The U.S. oil industry faces a new oil price war if shale production rebounds next year by rising 1 million bpd compared to this year, Scott Sheffield, chief executive at shale giant Pioneer Natural Resources, said at BloombergNEF’s annual summit.
Last year, the OPEC+ group broke up their production pact in March after demand started crashing in the pandemic and U.S. crude oil production had hit 13 million bpd in the weeks prior to the start of the pandemic.
“OPEC and Russia were upset that we grew too much,” Sheffield said at the summit. “If we ever start growing again too much, we’re going to have another price war,” the shale executive added.
Sheffield continues to believe—as he did earlier this year when Saudi Arabia surprised the market with an extra cut of 1 million bpd—that U.S. oil production will not surge again because operators are very much aware of the consequences of soaring output and will continue to keep disciplined spending.
“If we grow another million barrels a day next year, we’re going to have another price war in my opinion going into ‘23,” Sheffield told the BloombergNEF summit.
One million bpd growth is basically the increase the EIA predicts for U.S. crude oil production in 2022 compared to the average for Q2 2021. As per EIA’s latest estimates, U.S. oil production is set to increase from an average 10.9 million bpd in the second quarter to nearly 11.4 million bpd by the fourth quarter. In the fourth quarter next year, U.S. oil production is expected to average above 12 million bpd—at 12.18 million bpd. Related: Oxford Institute: Don't Expect A Supercycle In Oil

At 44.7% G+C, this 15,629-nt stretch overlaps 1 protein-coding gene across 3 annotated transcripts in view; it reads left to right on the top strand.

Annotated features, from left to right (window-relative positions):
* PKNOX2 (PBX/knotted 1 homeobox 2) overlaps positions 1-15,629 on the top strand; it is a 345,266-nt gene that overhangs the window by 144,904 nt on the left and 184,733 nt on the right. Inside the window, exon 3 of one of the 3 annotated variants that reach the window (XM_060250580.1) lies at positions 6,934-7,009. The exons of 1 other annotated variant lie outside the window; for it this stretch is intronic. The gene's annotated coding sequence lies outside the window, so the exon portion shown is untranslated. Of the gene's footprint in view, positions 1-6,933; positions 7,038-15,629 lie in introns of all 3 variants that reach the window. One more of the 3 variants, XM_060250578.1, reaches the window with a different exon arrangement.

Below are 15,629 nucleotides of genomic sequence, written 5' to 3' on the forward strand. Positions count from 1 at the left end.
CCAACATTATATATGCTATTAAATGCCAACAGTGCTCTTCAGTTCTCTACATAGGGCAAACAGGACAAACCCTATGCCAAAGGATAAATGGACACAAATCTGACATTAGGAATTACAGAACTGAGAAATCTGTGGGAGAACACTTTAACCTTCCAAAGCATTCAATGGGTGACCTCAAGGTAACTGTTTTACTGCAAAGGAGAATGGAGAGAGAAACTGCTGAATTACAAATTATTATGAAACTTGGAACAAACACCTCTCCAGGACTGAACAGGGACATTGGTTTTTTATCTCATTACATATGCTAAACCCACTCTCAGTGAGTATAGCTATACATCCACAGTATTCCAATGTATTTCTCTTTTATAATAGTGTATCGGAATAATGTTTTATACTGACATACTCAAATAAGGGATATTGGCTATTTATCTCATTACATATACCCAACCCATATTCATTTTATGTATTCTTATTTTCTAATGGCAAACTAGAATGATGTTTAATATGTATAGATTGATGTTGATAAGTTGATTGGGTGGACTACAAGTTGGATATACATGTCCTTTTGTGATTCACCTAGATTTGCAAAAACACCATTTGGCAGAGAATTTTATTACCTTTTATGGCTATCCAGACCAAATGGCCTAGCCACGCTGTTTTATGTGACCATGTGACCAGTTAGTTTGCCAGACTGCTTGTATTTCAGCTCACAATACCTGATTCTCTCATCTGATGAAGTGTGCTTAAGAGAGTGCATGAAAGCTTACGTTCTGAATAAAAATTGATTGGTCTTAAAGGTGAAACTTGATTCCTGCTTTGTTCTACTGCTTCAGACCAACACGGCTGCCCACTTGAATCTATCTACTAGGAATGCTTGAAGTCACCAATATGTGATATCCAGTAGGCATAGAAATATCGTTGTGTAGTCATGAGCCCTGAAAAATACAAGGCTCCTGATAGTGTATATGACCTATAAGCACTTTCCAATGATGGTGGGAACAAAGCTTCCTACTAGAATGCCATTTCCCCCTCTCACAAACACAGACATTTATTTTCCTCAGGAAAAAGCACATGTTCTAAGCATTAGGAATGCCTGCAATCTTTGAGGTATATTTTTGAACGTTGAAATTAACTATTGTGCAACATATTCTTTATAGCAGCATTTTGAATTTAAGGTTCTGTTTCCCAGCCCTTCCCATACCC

Pioneer’s Sheffield, however, said he was “totally against” that forecast, noting that he believes U.S. shale would maintain the pledges to not rush to boosting output.
Large listed producers promise restraint, and the market, and even OPEC+, believe restraint will indeed be the case for the U.S. oil industry this year. However, $60 oil makes boosting production too tempting for the private operators, since higher production and cash flows help them grow and pay off debts, without Wall Street breathing down their necks whether they are spending within their means.
By Tsvetana Paraskova for Oilprice.com
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